For some who are more narrow-minded, they will not take away from the book the knowledge Hegi is trying to impart: that although virtually all Germans of that time knew and felt something very wrong was occurring, and they knew the basis on which it was focused, the ridding of the fatherland of Jews, many resisted and helped those Jews or others as they could with risk to their own lives. Some more than others. Others not at all, but many in some way or another did. It’s very easy with hindsight or a superior attitude to proclaim what one would have done in such a situation, but Hegi excels at showing just how normal people can change, and how the world around can change you.

For those who’ve studied socialism or communism, you’ll clearly see the examples of what type of attitude a police state creates in its populace. One most notable is the willingess to turn in others to prove their own loyalty, even children against parents, sibling to sibling, old friends of old friends. And later, to minimize or justify those acts. To conveniently forget what roled they played.

Yet the book is not a political statement. It is not a justification. It is not a mediation. It is starkly plain as seen through Trudi Montag’s eyes what people are and can be. As a little person who was often ignored or dismissed, her insight is brutally honest yet acceptable as truth. It is a character which I often find in Germans today, the willingness (if they allow you in) to harshly examine self, to admit to weaknesses or wrongdoing of thought or deed, but with a pragmatism which accepts those facts but is unwilling to be dismayed by them. Life goes on. Some people call that arrogance. For myself, I would much rather be with someone or among a people who admit wrongdoing and go on with life, instead of those who apologize profusely yet don’t mean a word of it. If a German says something, they mean. If they don’t mean something, 9 times out of 10, they are not going to say it. It might be said hard, but the intention is not to hurt. But my commentary is listing to the side….back on track.

As an editor, I would have been compelled to “clean up” Hegi’s writing, make it more coherent and flowing, yet it would have lost the sparkle which makes unique her voice. As a reader, I found it challenging, but overall this book is extremely successful. I would strongly consider it one not to be missed. Although they make hundreds of films these days about anything and everything, this is a book I would love to see adapted for film. With its snippet like quality, it would be perfect for the big screen.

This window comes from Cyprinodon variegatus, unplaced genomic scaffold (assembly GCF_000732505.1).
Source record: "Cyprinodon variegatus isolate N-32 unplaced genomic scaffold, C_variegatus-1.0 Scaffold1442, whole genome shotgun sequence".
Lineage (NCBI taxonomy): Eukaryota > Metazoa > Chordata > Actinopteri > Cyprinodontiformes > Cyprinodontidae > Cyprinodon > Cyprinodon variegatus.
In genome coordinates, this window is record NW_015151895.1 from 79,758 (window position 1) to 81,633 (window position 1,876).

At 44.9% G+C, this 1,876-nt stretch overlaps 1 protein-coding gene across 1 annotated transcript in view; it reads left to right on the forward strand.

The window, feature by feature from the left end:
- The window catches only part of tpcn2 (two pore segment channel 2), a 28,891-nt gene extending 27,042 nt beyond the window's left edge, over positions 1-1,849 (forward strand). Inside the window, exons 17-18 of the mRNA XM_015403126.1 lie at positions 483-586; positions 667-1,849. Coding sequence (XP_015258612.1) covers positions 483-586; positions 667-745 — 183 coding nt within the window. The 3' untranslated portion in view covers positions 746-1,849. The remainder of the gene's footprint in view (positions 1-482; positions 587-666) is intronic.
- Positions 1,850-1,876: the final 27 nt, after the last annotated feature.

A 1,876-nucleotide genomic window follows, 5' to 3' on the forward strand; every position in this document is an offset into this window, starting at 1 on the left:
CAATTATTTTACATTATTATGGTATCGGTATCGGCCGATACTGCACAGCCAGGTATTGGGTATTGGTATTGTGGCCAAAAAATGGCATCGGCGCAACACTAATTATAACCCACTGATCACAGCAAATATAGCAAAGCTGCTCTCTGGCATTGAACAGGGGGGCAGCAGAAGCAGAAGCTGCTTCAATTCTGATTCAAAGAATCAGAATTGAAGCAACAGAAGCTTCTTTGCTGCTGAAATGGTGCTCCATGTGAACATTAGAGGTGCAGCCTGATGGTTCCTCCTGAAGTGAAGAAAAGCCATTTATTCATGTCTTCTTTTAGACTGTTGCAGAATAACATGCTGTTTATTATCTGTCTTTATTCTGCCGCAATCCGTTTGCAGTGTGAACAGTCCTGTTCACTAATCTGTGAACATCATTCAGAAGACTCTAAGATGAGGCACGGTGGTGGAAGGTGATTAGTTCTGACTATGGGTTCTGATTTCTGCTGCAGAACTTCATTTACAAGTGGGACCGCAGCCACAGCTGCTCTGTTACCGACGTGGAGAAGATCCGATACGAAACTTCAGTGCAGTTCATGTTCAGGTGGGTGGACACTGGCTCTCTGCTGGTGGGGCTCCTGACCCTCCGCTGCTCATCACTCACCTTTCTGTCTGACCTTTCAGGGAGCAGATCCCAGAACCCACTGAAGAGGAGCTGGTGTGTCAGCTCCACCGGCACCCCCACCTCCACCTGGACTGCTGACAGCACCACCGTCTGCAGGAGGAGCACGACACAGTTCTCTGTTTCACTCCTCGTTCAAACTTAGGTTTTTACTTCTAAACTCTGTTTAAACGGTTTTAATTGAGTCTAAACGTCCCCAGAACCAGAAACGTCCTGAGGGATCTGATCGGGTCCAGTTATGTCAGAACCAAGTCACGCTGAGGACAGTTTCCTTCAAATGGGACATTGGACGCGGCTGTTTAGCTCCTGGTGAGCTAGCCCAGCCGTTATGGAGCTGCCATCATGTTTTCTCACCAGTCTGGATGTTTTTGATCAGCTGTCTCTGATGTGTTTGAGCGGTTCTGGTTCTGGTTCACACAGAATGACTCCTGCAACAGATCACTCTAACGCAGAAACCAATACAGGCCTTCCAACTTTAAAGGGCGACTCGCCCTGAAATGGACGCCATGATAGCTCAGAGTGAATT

A bittersweet and wonderful gem. I am glad I didn’t put this one to the side simply because I don’t often read contemporary fiction or because the stamp on my copy proclaimed it a “Oprah’s Book Club Selection”. I would have been much less having not read it. It really is perfect in it’s view of German life of the era, the complexities underlying an entire country and people’s past which continues to haunt with a darkly golden light.

Originally posted on my review site Flying With Red Haircrow
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LibraryThing member PilgrimJess
“...much of what the church calls sin is simply being human.”

This novel is a fascinating piece of historical fiction set around the lives of the people in a small town in Germany from 1915 until 1952 during some of the most turbulent years of German history. The story centres around Trudi Montag, a Zwerg, dwarf, born in the fictional town of Burgdorf, close to the real-life city of Dusseldorf. Trudi’s world is made up of the people of Burgdorf, Catholic and Jewish. She is short in stature but full of spirit.

Due to her physical appearance Trudi is something of an outcast, often a loner. However, her father, who owns and runs the local pay-library, is a popular figure within the town liked by virtually everyone. Due to his popularity and her inquisitiveness Trudi becomes the town's repository of gossip and natural storyteller, whose stories encircle the residents of the town. Trudi's stories become both her weapon and her charm against the townspeople drawing them in like a moth to a flame.

Trudi’s father, Leo, is injured during WWI leaving him with a painful limp for the rest of his life. His wife Gertrud is beautiful but also a little crazed. She initially shuns her dwarf baby but finally comes to accept her. Gertrude would often run away from home or hide in an earth den under the Montag home and as Trudi grows older it is only her stories that will coax her mother back into the house. Gertrud was in and out of a sanatorium dying there making Trudi feel responsible for her mother’s “illness.”

As a child Trudi thought everyone knew what went on inside each other but as she grew older she began to understood the power and the agony of being different. For years she prayed to grow but comes to the realization that praying for something did not make it happen and that if she wanted anything to happen then she would have to be the one who makes it happen.